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Don’t be (quite so) cynical about ESG

The Poseidon Principles and the Net Zero Banking Alliance mean key lenders are increasingly linking loans to environmental goals, with CO2 emissions the best proxy available for overall ESG compliance

Do it because you clients want it and because your bankers demand it. And most of all, because it’s the right thing to do

THE mere mention of the words “environmental, social and governance criteria” is enough to elicit a knowing eye-roll and perhaps a muttered cuss word or two from the more world-weary shipping industry chief executive.

After all, it is simplicity itself to pay lip service to the notion of what is commonly abbreviated to ESG. Presented with a checklist, the natural human tendency is to devise easy ways to tick the boxes, and get on with something more lucrative, or at least more fun.

There is also a rearguard action from the old school, entirely convinced that everything has gone to pot since they started teaching that module on business ethics at Cass Business School.

Or Bayes Business School, as it has officially been known since last year, on account of Stuart-era merchant Sir John Cass’s association with the slave trade. The rebrand itself underlines the point that what was acceptable until the recent past is no longer acceptable now.

A more reasoned critique may have it that while alignment with ESG targets is the price of the entry ticket for doing business these days, it’s little more than a catch-all gimmick that allows marketing departments to pump out more hot air than their company claims to be reducing.

Unsurprisingly, the recent Lloyd’s List coverage of Webber Research’s annual ESG rankings has generated much reader interest.

The survey scored 52 publicly listed shipping entities for environmental disclosure, the quality of corporate governance and board independence.

The latter two are intangibles, and thus can only be measured subjectively. But Webber is to be commended for at least taking a stab at this project.

Webber was critical of companies that allow entities owned by their senior management to skim off fees at many points in the business model, ending up tens of millions of dollars to the good despite the operator itself posting nine figure losses. Worryingly, nine of the 52 offered no carbon disclosure at all.

A fair summary of the findings is that while some listed shipping companies are doing well, the majority could be doing better.

But note that the sample of necessity concentrated on just a handful of the thousands of shipping companies in the world today.

The likelihood is that ESG standards at smaller and often family-run concerns will be less developed than they are at larger players.

There seems little point in demanding diversity when everybody knows that the fleet will be inherited by the children, which nine times out of ten still means the sons.

Nevertheless, shipping does need to take notice of ESG. The public wants it, and the shippers want it, especially where they are consumer-facing. And if that doesn’t sway the argument for you, the bankers almost certainly want it too.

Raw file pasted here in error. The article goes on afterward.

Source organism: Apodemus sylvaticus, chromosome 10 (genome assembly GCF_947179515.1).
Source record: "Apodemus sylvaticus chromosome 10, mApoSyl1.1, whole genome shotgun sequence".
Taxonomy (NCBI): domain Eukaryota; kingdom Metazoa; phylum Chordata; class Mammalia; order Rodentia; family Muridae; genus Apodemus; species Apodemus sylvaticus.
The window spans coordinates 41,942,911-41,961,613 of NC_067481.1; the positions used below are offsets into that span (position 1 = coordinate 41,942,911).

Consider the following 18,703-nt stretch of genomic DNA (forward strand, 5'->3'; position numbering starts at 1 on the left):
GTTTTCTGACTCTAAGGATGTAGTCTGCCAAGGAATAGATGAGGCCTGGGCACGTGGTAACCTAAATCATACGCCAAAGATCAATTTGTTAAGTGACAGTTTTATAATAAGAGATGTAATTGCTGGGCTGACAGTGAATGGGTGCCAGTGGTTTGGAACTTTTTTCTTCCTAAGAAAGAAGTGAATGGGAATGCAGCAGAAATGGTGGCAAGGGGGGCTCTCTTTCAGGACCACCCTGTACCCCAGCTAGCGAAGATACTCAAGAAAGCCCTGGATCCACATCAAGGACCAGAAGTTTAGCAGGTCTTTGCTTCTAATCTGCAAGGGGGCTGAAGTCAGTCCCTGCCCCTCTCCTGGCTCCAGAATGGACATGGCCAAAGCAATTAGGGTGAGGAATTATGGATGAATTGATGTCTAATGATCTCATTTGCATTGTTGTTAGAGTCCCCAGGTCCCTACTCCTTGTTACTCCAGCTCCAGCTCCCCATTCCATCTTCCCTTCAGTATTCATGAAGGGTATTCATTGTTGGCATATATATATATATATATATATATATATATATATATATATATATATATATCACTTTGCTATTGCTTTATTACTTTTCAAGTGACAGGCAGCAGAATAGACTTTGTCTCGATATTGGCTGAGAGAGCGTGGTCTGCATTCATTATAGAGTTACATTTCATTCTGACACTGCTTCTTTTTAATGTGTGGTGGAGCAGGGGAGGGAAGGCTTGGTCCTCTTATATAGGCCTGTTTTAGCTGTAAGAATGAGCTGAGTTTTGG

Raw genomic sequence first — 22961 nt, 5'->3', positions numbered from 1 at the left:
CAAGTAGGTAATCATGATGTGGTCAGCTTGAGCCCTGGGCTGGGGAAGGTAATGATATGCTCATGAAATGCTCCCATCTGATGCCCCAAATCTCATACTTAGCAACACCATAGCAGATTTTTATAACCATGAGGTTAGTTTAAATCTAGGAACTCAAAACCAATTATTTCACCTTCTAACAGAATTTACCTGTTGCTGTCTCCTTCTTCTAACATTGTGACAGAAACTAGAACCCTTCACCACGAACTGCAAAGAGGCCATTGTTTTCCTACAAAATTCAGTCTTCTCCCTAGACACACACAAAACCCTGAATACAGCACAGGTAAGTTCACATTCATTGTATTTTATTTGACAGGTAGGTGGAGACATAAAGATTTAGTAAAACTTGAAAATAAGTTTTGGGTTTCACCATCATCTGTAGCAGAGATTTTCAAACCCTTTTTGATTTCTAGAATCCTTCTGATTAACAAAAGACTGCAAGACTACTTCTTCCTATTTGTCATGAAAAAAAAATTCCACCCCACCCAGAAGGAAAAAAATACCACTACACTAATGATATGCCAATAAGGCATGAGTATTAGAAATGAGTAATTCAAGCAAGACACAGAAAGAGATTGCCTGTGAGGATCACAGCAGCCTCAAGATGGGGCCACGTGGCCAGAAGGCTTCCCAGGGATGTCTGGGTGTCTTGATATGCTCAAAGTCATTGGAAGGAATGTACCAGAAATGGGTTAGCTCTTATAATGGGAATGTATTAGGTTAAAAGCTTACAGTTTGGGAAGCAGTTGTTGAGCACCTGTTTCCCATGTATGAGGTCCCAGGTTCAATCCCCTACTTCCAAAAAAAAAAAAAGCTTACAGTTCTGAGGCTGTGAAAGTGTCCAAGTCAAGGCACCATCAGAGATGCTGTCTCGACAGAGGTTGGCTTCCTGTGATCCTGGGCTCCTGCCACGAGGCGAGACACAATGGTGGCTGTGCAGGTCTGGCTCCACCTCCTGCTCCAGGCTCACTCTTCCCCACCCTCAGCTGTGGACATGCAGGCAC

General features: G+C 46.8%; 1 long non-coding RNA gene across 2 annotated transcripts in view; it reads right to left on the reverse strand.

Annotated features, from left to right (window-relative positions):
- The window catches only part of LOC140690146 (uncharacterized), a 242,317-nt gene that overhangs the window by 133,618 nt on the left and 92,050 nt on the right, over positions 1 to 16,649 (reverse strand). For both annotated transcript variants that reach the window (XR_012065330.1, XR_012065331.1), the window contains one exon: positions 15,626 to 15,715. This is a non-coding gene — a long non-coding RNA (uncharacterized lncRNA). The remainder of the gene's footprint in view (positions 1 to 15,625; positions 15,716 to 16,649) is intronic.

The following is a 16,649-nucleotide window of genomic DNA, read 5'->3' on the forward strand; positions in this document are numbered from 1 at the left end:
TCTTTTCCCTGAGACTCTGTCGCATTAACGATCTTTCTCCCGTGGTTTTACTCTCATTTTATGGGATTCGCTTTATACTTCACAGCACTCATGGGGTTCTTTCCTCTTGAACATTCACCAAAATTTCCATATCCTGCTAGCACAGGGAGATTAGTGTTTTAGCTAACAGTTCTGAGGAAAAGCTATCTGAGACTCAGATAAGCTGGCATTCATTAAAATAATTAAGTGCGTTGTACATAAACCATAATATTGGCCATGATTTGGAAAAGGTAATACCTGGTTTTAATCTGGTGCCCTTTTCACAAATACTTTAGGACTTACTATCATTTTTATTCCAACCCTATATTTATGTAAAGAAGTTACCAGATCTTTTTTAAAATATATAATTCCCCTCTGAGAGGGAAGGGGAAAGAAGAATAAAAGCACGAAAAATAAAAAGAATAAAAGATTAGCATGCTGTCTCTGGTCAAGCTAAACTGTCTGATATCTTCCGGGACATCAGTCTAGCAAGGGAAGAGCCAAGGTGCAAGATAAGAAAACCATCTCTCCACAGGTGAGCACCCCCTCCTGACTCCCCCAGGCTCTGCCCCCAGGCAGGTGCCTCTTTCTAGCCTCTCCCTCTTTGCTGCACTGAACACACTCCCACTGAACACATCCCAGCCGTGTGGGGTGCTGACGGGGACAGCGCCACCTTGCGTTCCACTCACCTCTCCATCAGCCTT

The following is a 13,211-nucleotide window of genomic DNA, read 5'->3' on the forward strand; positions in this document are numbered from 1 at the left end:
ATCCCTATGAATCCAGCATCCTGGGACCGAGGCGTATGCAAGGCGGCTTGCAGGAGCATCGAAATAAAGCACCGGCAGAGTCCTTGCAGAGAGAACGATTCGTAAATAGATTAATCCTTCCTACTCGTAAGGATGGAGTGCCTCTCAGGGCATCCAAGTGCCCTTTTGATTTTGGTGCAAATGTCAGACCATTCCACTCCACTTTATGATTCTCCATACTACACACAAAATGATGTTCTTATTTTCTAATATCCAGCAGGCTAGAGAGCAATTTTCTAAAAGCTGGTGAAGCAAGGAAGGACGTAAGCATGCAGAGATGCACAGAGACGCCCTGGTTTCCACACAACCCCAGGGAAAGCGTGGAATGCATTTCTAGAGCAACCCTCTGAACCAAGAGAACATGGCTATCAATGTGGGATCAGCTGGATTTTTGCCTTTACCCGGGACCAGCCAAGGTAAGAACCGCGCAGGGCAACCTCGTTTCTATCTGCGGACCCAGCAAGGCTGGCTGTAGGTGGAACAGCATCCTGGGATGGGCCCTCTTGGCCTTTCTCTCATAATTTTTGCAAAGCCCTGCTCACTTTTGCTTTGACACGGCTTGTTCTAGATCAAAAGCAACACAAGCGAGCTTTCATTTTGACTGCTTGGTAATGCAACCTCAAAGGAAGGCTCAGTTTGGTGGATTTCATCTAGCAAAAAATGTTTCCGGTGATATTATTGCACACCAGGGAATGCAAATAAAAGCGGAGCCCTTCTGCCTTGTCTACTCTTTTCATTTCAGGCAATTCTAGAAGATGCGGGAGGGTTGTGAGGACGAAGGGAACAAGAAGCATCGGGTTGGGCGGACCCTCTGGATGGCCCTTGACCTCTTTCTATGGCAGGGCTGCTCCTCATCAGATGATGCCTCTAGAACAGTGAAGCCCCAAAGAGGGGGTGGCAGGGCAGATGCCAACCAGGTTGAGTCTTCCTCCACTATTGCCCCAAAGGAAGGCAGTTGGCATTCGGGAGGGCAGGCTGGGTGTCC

The advent of the Poseidon Principles and the Net Zero Banking Alliance means that major lenders are increasingly linking loans to environmental goals. CO2 emissions now serve as a proxy, and perhaps the best proxy available, for overall ESG compliance.

Right now, owners are making good money and holding back on orders, so the fact that the amount of available shipping debt is at a record low is not making as many headlines as it otherwise would.

But a veritable alphabetti spaghetti of regulatory requirements, from EEXI and CII to EU ETS, is rapidly coming over the hill, and an even bigger bill is in the post.

That chances that the International Maritime Organization will upgrade its greenhouse gas target from the current lamentable 50% reduction by 2050 to full net zero are rapidly approaching certainty.

Once the regulatory specifications are in place, there is a green shipbuilding boom waiting to happen by the latter half of the 2020s at the latest.

If the banks move to “well-to-wake” measurements, which take in the entire process of fuel production, delivery and use, purse strings will start to tighten. For lenders with exposure to LNG shipping, let’s just say that the discussions are going to be particularly interesting. At that point, where your company sits on the emissions curve will start to matter.

We have, you will notice, focused almost entirely on the E, rather than the S or the G. But that is where the action is, at least so far.

On some reckonings, 2022 is on course to be the worst-ever year for seafarer abandonment, with one shipowner recently dismissing the demand that his crew should be paid after 32 months without wages with the words: “Why should I pay them? They treat this ship like a hotel.” Clearly, the social component of ESG still has some way to go.

We do not wish to fall for the old error of making the perfect the enemy of the good. But there is a real risk is that ostensible ESG observance — if the present situation even merits the label — will obscure the level of change that needs to happen.

It could also undermine the best efforts of those willing to front up evidence for their claims, rather than resort to greenwashing and the cynical deployment of statistics by way of smokescreen.

The question of what is pragmatic and achievable — as opposed to idealistic but sadly overambitious — is a live debate for the entire supply chain. So try saying ESG with a smile on your face.

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